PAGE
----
Today it is a pleasure to move from technogeekery of gear to the subject matter that we love and care for on this blog and hand over to Mark Williams for a guest blog. It has been a while since we have had any guest posts and we welcome them from photographers whose work or approach we like.
I haven't met Mark in person, but we have 'met' through twitter and I have followed his tweets this year with interest. It seemed from his activities that he was always on 'Harewatch', a subject I have never had the patience to get to grips with so with that in mind, I thought it would make an interesting blog, so over to Mark for his story.
Somebody asked me recently what it is that makes me want to go and watch and photograph hares and this got me thinking as to when my interest started with these enigmatic mammals. I think it began when I first watched them from my parents' garden, We used to see them in the field behind the house and there seemed to be an abundance of them, but the spectacle was short-lived as a new housing estate was built before I had even started my teens.
Living in Lincolnshire meant that I was in one of the last strongholds of an animal that was introduced in the country by the Romans. The fields of our farms provided both shelter and food to these, our fastest mammal.
Moving from Lincolnshire down to Cambridgeshire recently, I've experienced a steep learning curve. As far as watching and finding hares is concerned, I was expecting a similar population to that I'd enjoyed just 50 miles away but was sadly disappointed to find the fields here are devoid of them - we can see the odd one or two, compared to up to a dozen previously.
Hares are creatures of habit and with a little patience you can soon see where they are located. The most obvious signs of their presence are their droppings which are different from their cousin, the rabbit. Hares are manily seen at dawn and dusk which, for photography is when we have the best light of the day, so it's an ideal time.
(An excerpt from an autumnal morning session watching hares)
There is nothing to beat being out before dawn to get the hide in place ready to photograph these animals in their natural habitat, listening as the tawny owl makes its last forays in search of food and then, as the sky turns grey in the pre dawn light, the birds begin the new day. A distant screech from a buzzard comes closer at it circles over the field. I can now make out the shapes in the field as the light gradually increases. A pheasant calls with its strangled cry and a blue tit flies by. The shapes in the field are now clearly hares and there must be half a dozen of them within a hundred feet of the hide.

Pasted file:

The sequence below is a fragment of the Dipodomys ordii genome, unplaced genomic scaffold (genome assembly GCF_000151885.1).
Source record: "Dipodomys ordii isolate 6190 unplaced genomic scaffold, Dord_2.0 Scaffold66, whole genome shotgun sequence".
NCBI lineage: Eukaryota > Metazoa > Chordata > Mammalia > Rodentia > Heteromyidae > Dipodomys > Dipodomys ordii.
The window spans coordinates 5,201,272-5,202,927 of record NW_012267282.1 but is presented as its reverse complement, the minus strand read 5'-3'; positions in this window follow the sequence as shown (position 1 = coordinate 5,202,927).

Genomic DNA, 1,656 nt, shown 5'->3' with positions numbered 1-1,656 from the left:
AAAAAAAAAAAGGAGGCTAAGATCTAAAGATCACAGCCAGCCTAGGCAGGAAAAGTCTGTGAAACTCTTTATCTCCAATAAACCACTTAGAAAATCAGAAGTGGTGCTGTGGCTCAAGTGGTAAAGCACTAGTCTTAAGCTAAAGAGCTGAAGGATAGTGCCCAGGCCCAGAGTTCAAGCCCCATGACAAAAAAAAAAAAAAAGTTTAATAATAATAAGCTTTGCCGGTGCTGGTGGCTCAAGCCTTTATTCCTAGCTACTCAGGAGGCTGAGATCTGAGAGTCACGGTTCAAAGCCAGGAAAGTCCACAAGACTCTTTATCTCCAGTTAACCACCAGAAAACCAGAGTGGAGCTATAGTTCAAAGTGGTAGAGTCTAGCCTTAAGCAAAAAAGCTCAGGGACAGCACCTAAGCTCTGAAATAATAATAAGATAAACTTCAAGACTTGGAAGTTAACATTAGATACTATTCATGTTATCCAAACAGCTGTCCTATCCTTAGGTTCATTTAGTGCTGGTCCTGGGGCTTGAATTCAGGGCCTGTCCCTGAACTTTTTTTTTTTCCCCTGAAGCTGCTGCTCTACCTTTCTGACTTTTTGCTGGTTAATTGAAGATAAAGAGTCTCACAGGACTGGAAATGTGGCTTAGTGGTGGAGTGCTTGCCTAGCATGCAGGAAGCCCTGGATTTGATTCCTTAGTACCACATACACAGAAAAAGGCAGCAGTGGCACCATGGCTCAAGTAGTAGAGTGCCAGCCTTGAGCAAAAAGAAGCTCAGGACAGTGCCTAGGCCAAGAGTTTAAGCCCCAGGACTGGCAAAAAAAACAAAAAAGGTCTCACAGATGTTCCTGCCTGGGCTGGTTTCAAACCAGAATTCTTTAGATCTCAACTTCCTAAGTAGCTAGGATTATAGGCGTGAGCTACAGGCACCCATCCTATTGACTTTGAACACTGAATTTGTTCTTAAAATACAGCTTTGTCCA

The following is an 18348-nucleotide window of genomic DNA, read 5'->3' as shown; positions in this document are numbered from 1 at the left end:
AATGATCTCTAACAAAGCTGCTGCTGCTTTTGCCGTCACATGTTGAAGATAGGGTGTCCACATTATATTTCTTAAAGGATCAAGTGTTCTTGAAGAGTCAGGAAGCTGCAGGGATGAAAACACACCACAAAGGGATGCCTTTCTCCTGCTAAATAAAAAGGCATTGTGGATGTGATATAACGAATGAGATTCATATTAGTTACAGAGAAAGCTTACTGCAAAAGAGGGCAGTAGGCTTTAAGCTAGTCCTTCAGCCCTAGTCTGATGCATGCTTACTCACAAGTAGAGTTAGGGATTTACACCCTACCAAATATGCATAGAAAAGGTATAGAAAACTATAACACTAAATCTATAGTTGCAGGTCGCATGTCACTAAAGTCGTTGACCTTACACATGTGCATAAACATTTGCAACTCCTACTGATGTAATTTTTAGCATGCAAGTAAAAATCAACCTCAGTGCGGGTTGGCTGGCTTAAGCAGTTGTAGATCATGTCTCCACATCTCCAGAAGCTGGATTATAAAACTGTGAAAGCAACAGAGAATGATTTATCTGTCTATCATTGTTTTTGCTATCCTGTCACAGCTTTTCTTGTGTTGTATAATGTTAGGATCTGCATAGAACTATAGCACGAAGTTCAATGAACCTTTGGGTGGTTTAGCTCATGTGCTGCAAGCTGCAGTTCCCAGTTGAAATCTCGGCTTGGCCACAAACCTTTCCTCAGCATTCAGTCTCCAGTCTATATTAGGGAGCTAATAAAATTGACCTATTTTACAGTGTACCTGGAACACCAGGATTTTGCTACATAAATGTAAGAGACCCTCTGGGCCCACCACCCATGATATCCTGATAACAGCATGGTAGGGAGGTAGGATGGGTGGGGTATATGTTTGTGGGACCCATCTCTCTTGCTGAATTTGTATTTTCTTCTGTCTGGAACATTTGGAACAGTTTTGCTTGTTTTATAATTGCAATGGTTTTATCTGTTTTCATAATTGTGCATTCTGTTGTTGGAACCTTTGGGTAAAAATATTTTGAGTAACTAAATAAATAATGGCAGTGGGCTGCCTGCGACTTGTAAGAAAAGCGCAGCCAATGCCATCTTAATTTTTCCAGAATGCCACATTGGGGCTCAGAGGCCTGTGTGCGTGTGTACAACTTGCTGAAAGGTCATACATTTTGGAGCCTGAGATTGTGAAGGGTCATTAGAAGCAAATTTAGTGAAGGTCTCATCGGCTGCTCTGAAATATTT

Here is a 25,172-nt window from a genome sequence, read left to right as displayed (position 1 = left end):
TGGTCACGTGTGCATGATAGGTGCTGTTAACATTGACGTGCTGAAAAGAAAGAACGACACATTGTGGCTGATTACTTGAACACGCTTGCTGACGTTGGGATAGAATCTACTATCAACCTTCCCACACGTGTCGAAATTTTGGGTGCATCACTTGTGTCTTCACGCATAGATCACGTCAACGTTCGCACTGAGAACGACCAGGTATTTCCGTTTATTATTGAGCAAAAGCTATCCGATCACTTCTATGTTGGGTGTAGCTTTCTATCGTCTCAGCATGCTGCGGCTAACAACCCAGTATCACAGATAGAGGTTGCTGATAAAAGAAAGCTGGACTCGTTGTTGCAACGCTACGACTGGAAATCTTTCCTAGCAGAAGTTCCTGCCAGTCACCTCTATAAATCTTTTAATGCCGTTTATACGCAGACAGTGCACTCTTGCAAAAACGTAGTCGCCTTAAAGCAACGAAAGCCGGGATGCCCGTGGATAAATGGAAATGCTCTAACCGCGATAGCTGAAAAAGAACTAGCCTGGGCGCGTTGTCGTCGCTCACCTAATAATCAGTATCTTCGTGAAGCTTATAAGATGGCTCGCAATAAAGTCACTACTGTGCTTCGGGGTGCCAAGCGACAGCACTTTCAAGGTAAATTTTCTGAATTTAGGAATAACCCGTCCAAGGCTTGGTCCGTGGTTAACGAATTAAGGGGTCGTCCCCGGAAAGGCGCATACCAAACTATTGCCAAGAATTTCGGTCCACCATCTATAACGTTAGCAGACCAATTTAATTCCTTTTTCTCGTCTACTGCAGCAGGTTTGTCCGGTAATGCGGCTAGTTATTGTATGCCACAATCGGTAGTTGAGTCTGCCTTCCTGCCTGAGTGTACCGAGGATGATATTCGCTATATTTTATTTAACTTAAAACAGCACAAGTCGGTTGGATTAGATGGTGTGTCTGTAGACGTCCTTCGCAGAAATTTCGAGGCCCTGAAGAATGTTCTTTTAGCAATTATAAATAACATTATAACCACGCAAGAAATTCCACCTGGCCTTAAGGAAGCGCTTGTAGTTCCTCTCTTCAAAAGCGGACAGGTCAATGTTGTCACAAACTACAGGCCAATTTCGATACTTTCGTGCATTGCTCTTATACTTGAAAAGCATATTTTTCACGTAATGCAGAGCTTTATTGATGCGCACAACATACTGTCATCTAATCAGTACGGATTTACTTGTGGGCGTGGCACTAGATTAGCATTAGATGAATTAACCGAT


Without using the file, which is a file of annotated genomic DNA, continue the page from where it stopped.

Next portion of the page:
The sun clears the horizon but its golden globe is immediately swallowed by the low cloud. The hares are now running and jumping in the field, almost dancing to greet the dawn. One inquisitive hare hops towards the hide and eyes it suspiciciously. I hold off, resisting the urge to press the shutter button but it has spooked him and he turns, taking off at full speed across the field. I stay in the hide hoping that the hare will come back but he's now over the far side of the field running with a couple of others.
A noise to the right of the hide has me craning around to catch a glimpse of the perpetrator but nothing can be seen as the woods are still quite dark at this stage. The sound of a raptor nearby has me looking to the left of the hide, there's certainly a lot happening at the moment. A buzzard has decided to use a post some thirty feet away to land on and he sits there, preening. Again a noise from my right and the sharp report of a twig snapping and three Roe deer appear. Looking around constantly, their ears moving to pick up the slightest noise, they raise their heads and sniff the air. A hide not only masks your form but luckily your smell as well, these skittish animals would be away very quickly if they had my scent. They move out of the field but you can see that they are ready to move quickly if danger is spotted so I settle back enjoying the spectacle, as they are now out of reach of my lens and past experience has shown that even the mechanical noise from the shutter can have these animals fleeing. It's not always about the image but getting out from behind my office desk and enjoying nature - and especially the hare.
As Autumn moves into Winter and the days shorten, the hares will spend longer foraging for food as it becomes scarcer, so look to the fields and you may be lucky to spot one. The shortening days also mean that my hare watching will mostly be confined to the weekends during Autumn and Winter, but when I'm out with them, I will be tweeting so look out for the hashtag #harewatch
Here are a few images from this year.
More work can be seen here, G900photography is Mark Williams and Alison Campling.
Thank you Mark - that was a great blog, and I loved the way you related your experience in story telling mode. It is not a style that we have seen much of on this blog, but it has certainly provided a great feeling for the experience you feel when hare watching.
Mark can be followed on twitter as @gollum900, and I would recommend that you do if you are a tweeter.
If you would like to feature as a guest blogger and you have an interesting story or experience that you would like to share with us, contact us through the comments as the first point of contact, which we wont publish but will allow contact to be made. We would love to hear from you and if we like your story, then you could be on here too.